q_1 = lambda x: 6 * q(x)/((x[1]-0.5)**2 + 2. * 0.5**3 / 3.) 
# q(x_2|x_1)
q_2 = lambda x: 6 * q(x)/((x[0]-0.5)**2 + 2. * 0.5**3 / 3.) 
# p (upper bounding), here we are using uniform dist
p = lambda x: 1 

def reject_uniform_sample(q, C):
    while True:
        x_ = rnd.rand()
        if rnd.rand() <= q(x_) /(C * 1.):
            return x_

# aribtrary value, by right we should use max_x q_1, max_x q_2
C_1 = 1.5
C_2 = 1.5
samples = [{'x_1':rnd.rand(), 'x_2': rnd.rand()}]
num_samples = 10000
while len(samples) < num_samples:
    x_1 = reject_uniform_sample(lambda x_: q_1([x_, samples[-1]['x_2']]), C_1)
    x_2 = reject_uniform_sample(lambda x_: q_2([samples[-1]['x_1'], x_]), C_2)
    samples.append({'x_1':x_1, 'x_2':x_2})

While burning:

df = pd.DataFrame(samples[:50])
_ = sns.jointplot(x=df.x_1, y=df.x_2, kind='kde')

After discarding some samples away:

df = pd.DataFrame(samples[500:])
_ = sns.jointplot(x=df.x_1, y=df.x_2, kind='kde')

Metropolis-Hastings Sampling

In Gibbs sampling, the idea is to generate samples for each of our system’s variables from their posterior distribution with respect to the current values of the rest of the variables. Multi-dimensioanly sampling is reduced into a sequence of 1-D sampling procedures. We saw above, this approach might be a little bit slow and generates highly correlated samples $($again: we are generating samples that are highly probable given the past values of the rest of the variables$)$. Furthermore, what if we can’t compute nor sample from the posterior distribution. Can we propose transitions from one state to another arbitrarily and sitll converge? The idea of MH-sampling is to incorporate rejection sampling with aribtrary proposal distribution such that the transition probability $($which uniquely defines the Markov process$)$ can be constructed.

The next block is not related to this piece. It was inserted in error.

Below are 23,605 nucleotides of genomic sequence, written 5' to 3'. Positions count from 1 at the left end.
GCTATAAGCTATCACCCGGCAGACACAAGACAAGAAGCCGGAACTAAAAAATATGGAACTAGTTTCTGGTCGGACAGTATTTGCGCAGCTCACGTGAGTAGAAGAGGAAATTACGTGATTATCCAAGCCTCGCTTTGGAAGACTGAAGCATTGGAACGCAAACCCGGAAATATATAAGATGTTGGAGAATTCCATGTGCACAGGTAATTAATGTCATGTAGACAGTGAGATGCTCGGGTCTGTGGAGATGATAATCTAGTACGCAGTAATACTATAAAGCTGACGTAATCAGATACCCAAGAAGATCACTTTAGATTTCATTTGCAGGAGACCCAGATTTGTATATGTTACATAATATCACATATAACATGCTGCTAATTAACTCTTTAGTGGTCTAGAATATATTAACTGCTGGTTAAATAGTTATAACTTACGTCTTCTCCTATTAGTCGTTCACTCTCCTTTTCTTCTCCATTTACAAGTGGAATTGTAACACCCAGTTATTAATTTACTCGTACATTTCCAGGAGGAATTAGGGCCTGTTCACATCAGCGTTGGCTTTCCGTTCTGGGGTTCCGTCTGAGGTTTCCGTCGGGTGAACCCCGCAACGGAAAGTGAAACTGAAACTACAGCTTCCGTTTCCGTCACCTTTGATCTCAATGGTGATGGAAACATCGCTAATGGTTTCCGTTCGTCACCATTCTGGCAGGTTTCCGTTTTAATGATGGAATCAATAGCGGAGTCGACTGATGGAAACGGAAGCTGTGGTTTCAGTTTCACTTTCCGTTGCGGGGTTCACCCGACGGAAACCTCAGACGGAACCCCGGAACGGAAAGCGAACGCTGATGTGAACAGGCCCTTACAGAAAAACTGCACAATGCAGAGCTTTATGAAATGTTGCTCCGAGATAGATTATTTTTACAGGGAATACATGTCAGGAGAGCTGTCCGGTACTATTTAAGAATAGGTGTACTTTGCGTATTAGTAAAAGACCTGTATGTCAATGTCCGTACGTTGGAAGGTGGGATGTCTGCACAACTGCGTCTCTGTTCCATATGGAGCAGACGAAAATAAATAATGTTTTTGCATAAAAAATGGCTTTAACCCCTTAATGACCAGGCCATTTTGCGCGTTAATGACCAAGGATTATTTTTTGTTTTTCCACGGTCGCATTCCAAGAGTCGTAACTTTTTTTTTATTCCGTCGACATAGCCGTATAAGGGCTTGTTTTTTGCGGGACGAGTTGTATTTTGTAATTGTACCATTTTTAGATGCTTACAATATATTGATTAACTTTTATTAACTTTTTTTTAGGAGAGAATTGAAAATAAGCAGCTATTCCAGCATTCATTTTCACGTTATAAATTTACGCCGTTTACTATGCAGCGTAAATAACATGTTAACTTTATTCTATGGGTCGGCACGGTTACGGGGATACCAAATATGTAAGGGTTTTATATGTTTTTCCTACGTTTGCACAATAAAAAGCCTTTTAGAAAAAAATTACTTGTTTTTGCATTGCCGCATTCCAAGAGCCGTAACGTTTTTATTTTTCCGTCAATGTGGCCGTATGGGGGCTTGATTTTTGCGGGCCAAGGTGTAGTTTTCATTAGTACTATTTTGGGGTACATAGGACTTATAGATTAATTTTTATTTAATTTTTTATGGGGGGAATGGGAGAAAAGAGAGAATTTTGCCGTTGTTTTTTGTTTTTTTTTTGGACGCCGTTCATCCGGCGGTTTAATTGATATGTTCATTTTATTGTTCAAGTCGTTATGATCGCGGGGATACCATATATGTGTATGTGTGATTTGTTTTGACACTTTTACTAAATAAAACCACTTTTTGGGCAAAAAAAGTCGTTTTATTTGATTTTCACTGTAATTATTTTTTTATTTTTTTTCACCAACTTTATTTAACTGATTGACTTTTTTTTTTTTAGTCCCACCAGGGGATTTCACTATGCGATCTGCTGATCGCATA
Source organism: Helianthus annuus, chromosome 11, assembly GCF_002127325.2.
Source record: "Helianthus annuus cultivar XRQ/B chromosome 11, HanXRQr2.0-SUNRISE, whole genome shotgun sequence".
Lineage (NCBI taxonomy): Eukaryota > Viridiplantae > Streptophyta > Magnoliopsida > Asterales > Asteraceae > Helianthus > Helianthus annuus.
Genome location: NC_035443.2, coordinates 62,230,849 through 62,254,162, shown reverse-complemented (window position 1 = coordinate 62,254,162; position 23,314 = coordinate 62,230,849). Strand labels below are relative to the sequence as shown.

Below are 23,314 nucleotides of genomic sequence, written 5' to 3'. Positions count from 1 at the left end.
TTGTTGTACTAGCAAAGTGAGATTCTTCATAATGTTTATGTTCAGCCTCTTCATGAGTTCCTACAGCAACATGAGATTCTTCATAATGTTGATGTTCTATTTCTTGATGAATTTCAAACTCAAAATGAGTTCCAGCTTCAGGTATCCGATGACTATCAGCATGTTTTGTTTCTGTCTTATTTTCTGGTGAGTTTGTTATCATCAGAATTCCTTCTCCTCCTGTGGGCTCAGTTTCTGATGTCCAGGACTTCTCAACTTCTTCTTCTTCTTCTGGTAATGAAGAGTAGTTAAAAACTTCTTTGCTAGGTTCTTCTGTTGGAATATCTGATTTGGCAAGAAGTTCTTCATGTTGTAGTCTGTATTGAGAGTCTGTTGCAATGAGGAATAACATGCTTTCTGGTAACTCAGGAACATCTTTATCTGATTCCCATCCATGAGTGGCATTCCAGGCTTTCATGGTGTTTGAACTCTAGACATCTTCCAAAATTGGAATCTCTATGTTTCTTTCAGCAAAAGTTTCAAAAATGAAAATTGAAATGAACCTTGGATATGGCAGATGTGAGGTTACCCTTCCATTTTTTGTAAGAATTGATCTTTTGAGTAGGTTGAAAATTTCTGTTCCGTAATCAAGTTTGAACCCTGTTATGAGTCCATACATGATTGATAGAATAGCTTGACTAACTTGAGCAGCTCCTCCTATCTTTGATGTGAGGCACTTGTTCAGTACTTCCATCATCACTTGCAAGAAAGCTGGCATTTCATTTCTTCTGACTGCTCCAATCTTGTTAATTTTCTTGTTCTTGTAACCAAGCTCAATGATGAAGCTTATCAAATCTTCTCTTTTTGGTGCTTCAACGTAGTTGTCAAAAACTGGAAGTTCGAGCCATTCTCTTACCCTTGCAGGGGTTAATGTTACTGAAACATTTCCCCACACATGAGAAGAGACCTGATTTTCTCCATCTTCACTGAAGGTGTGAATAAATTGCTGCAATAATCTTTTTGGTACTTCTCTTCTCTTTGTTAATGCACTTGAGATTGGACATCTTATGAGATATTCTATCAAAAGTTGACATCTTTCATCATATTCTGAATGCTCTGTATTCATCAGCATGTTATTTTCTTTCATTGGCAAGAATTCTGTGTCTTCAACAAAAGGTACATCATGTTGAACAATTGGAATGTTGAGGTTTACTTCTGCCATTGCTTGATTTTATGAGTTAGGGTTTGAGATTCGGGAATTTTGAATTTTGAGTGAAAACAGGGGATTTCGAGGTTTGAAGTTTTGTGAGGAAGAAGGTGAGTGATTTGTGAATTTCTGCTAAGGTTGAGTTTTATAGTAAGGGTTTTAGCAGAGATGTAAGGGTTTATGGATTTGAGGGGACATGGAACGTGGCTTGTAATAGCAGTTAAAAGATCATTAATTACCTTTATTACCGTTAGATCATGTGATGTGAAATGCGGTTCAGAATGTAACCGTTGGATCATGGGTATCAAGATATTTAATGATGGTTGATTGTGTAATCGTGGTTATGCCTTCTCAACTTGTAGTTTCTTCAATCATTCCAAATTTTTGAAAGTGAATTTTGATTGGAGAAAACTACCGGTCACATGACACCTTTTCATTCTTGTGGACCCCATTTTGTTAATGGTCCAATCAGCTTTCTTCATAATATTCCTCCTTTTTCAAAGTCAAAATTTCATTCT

Let’s step back and summarise the above:

  1. We would like to sample from our system’s distribution .

  2. We are using Markov Chain $($process$)$ to simulate our system of random variables. That is the Markov chain asymptotically converges to a stationary distribution and which is .
  3. To converge to $ q(x) $, we need to construct the corresponding chain’s transition probability $ T(\bar{x}|x) $ because it uniquely defines the process and hence its stationary distribution.
  4. One way of achieving that is through the detailed balance, sufficient but not a necessary condition: $ q(x) T(\bar{x}|x) = q(\bar{x}) T(x|\bar{x}) $

We can make use of the above formula to construct a transition probability that is a product of an arbitrary distribution $g(\bar{x}|x)$ , which is referred to as the proposal distribution as mentioned above, and the acceptance distribution $A(\bar{x}|x)$

Plugging this in the detailed balance condition, we have:

Let’s see how we can realize this in code: Let’s define our

and here we are assuming that we can sample efficiently from this 2-D Gaussian distribution $($ otherwise, we may use one of the techniques above as rejection sampling $)$. Notice here, there is nothing preventing us from sampling outside the support of $q(x)$, so we need to explicitly state that. I.e., $q(x)=0$ outside $q$’s support. Also, our choice of proposal distribution might affect the convergence progress.

# target distribution (the one we'd like the MC to converge to)
q = lambda x: ((x[0] - 0.5)**2 + (x[1] - 0.5)**2) / 6.
# assuming 2-d Gaussian sampling is doable here (via function call)
sigma = 0.5
propose_x = lambda x_prev: x_prev + sigma *,2),np.eye(2))[0,:]
# proposal distribution:
from scipy.stats import multivariate_normal
g = lambda x_new, x_prev: multivariate_normal.pdf(x_new, mean=x_prev, cov =sigma * np.eye(2))
# random initialization of the sample which we'll eventually discard
samples = [{'x_1':rnd.rand(), 'x_2': rnd.rand()}]
num_samples = 10000
while len(samples) < num_samples:
    x_prev = np.array([samples[-1]['x_1'], samples[-1]['x_2']])
    x_new = propose_x(x_prev)
    # to discard samples out of support
    if max(x_new) > 1. or min(x_new) < 0.:
    if rnd.rand() <= min(1, q(x_new) * g(x_prev,x_new) / (q(x_prev) * g(x_new, x_prev))):
        samples.append({'x_1':x_new[0], 'x_2':x_new[1]})
df = pd.DataFrame(samples[:50])
_ = sns.jointplot(x=df.x_1, y=df.x_2, kind='kde')

df = pd.DataFrame(samples[1500:])
_ = sns.jointplot(x=df.x_1, y=df.x_2, kind='kde')